providing special music. These
services are well attended and
greatly enjoyed by all.
Miss Irene Day, Mrs. D. W. Day,
David Day, Jr., and Russell Casey
spent Saturday in Winston-Salem
Mr. and Mrs. Alex Couch of El
kin, spent Sunday afternoon with
the former's mother, Mrs. Zora
Mr. Guy Baugess of Oklahoma
was the Sunday guest of Mr. Lin
Mr. and Mrs. Ted Couch moved
from this community to State
Road last week.
Misses Mattie and Nell Petty
john of Winston-Salem spent the
week-end here with their parents,
Mr. and Mrs. J. H. Pettyjohn.
J. T. Cockerham visited his
brother, Charlie Cockerham, near
Benham, Sunday afternoon.
Mrs. C. H. Day is at home sick,
we are sorry to note.
The Sunshine quartette sang at
Shoaly Branch Sunday night.
There will be preaching again
at Pleasant Hill church next Sun
ayd and Sunday night. We now
have two monthly meetings. The
pastor will be in charge.
Messrs. C. P. Rogers and C. H.
Day will sing a duet at the morn
' ing service.
APPROVE ORDER TO
CLOSE LIQUOR STORE
Raleigh, Dec. 20. Cutlar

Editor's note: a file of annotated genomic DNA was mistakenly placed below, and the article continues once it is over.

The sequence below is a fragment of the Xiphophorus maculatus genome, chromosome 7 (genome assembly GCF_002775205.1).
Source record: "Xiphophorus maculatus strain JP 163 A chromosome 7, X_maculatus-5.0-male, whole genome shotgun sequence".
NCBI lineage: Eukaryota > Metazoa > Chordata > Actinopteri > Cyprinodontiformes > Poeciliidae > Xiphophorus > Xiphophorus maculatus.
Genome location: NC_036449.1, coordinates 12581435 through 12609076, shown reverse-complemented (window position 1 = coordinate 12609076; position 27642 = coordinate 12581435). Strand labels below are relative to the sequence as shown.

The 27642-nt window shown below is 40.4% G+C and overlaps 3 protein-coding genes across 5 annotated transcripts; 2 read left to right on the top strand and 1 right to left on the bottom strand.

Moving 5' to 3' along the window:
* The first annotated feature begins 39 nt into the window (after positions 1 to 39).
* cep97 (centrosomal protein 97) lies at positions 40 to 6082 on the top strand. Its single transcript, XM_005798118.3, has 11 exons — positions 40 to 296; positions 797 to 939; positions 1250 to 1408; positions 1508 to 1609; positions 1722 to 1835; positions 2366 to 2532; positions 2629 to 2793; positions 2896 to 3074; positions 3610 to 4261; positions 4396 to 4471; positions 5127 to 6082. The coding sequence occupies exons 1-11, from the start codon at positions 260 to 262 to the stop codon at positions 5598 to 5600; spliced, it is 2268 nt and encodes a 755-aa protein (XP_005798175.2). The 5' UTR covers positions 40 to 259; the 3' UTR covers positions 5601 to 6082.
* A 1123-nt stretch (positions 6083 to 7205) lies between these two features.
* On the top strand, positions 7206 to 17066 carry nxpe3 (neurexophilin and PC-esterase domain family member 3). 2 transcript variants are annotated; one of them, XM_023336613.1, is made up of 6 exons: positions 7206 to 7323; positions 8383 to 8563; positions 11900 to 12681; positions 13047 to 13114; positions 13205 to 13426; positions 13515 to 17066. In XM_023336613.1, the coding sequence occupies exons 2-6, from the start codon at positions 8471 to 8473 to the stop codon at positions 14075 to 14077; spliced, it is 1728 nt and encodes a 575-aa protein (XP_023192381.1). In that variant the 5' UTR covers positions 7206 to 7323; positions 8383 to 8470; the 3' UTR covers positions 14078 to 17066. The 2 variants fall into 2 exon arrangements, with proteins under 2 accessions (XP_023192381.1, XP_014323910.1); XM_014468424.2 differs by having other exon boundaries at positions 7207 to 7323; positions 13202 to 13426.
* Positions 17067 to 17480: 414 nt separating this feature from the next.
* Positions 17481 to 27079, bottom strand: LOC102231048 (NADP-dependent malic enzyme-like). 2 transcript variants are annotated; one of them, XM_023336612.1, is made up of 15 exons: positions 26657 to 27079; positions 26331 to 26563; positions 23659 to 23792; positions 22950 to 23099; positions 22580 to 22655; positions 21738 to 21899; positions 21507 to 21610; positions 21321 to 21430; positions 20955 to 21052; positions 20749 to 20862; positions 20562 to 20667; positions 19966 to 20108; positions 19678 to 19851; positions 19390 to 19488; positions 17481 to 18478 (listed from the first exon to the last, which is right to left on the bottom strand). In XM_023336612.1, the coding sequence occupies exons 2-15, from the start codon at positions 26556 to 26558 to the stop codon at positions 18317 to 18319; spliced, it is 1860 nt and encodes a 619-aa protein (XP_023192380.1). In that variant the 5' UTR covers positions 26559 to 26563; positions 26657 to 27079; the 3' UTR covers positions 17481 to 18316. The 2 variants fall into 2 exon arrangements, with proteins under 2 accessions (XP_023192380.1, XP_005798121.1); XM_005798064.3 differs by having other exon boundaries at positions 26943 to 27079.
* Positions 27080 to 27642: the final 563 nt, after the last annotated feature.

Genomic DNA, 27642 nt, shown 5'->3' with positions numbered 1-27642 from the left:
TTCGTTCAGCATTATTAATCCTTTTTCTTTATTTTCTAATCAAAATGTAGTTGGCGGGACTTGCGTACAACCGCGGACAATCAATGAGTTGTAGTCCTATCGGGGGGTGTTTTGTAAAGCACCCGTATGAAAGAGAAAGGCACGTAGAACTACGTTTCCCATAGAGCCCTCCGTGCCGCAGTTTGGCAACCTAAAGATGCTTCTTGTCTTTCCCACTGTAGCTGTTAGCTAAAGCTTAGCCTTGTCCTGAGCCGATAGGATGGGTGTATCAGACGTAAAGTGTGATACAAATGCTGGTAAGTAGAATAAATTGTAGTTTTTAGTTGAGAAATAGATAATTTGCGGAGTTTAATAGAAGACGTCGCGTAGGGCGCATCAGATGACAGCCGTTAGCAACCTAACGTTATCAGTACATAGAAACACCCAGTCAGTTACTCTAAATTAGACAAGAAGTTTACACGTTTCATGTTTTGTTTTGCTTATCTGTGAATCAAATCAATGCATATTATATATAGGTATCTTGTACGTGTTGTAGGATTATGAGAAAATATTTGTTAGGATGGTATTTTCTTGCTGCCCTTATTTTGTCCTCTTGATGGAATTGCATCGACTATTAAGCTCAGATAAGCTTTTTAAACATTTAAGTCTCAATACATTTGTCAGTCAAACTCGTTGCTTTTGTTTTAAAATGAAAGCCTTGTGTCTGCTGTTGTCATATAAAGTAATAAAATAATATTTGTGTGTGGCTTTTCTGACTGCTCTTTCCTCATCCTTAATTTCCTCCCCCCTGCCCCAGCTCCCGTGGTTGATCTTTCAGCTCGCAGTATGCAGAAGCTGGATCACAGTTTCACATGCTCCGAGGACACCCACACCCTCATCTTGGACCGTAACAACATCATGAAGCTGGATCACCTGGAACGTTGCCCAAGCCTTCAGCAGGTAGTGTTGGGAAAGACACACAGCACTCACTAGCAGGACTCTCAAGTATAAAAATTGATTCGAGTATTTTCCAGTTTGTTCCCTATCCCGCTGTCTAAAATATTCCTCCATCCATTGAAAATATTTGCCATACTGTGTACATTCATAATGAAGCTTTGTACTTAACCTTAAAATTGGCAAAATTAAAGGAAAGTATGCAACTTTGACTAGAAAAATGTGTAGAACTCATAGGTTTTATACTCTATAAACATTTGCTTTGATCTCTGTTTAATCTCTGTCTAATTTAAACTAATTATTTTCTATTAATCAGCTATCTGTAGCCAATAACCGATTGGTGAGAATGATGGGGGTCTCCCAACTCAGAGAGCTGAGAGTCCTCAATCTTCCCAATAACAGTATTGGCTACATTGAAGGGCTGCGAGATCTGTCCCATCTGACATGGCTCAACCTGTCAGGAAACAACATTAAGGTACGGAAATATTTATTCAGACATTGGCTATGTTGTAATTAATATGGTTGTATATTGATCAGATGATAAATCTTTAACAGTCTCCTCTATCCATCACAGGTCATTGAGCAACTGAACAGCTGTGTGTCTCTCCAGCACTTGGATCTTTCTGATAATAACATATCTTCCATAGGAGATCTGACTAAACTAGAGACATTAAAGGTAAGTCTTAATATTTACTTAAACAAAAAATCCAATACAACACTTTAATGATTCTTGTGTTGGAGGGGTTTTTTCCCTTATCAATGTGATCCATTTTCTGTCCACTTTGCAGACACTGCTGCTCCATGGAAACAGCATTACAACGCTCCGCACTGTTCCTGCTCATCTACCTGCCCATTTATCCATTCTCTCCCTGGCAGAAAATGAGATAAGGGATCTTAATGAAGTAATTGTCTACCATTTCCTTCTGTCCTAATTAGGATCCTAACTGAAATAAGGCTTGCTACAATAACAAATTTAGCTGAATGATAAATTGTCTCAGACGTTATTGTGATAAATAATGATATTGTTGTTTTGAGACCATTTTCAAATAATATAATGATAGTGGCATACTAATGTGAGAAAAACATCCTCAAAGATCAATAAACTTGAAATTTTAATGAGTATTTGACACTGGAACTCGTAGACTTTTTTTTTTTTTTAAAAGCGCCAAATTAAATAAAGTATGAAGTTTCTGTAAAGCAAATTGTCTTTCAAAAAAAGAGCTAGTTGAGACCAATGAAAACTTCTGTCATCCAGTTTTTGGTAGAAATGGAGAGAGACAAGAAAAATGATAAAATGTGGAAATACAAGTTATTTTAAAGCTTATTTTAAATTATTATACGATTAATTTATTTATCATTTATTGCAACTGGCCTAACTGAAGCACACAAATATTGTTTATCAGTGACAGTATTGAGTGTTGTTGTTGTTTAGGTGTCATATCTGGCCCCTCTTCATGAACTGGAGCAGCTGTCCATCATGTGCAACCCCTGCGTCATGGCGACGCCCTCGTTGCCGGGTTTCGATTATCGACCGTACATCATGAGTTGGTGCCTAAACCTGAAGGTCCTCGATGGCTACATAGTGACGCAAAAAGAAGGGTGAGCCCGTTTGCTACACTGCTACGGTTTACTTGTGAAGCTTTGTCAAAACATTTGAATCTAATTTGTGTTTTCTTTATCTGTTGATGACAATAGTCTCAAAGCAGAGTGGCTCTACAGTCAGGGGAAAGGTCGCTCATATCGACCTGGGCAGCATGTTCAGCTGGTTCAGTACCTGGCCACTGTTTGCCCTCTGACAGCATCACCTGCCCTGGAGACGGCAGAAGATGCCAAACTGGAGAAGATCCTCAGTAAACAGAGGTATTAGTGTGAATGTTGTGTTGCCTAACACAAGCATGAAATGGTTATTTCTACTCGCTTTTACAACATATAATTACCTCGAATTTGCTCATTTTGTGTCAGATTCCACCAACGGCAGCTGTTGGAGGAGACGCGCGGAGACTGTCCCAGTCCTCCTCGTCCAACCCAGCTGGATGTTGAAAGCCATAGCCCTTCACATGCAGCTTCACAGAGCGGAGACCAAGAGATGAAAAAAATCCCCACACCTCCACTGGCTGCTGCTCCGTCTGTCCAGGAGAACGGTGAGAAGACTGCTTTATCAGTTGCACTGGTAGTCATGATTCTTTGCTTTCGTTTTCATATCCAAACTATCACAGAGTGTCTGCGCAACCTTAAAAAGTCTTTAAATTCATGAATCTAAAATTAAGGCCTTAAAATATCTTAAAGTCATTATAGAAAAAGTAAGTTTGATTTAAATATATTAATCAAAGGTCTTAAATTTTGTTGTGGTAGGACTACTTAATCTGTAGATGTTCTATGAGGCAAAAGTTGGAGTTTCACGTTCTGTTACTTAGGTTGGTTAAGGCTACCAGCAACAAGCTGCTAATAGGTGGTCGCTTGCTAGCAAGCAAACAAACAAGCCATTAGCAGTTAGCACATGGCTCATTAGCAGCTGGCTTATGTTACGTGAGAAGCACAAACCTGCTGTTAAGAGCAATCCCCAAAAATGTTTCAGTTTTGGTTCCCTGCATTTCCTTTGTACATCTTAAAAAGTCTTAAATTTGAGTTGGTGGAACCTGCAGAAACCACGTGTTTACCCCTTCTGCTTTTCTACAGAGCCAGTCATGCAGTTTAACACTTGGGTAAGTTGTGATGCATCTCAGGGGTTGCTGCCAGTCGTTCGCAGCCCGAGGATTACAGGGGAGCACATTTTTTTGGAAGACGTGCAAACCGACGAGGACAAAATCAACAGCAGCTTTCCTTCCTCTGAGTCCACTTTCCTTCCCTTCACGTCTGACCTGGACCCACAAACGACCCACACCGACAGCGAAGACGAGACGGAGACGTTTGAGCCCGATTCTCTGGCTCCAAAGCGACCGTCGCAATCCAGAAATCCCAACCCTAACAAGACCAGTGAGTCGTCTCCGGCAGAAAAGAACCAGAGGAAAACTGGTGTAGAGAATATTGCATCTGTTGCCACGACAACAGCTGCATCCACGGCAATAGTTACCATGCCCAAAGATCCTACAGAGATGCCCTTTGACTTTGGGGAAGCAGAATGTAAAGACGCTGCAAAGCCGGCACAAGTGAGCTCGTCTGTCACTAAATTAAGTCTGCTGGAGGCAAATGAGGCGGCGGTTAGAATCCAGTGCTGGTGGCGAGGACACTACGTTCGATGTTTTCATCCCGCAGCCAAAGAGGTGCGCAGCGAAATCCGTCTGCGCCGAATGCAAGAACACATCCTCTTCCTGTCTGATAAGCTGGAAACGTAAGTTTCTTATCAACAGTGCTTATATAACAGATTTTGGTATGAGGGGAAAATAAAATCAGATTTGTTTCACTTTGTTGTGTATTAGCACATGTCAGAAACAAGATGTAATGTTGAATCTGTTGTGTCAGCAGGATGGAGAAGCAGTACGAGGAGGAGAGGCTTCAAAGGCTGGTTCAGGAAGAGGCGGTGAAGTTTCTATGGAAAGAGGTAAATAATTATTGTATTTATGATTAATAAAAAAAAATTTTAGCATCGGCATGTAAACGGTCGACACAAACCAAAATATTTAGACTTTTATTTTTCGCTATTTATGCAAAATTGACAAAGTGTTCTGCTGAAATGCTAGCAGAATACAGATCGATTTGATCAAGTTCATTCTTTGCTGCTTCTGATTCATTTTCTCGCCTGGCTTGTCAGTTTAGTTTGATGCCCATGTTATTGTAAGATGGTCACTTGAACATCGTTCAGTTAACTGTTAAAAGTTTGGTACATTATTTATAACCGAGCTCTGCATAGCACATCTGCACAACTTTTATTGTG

Moore, chairman of the state al
coholic beverage control board, to
day approved an order closing a
liquor store at Rlchlands, In Ons
Moore said the order, which will
become effective after Christmas
was requested by Rlchlands offi
cials, who charged law enforce
ment in the town was inadequate.
.The store will be the first to be
closed since tlfe passage of the
Pasquotank and New Hanover li
quor laws by the 1935 general as
sembly, the chairman added.
Moore quoted John D. Warllck
of Jacksonville, chairman of the
Onslow ABC board, as saying:
"The sentiment at Rlchlands Is
about five to one In favor of the
store, but the town authorities are
against- it unless we will give them
more money than we can spare."
The Rlchlands board of Alder
men, Moore said, had requested
SSO monthly from the county
board for additional policing of
the town because of the store.
Father—"Well, Willie, I rece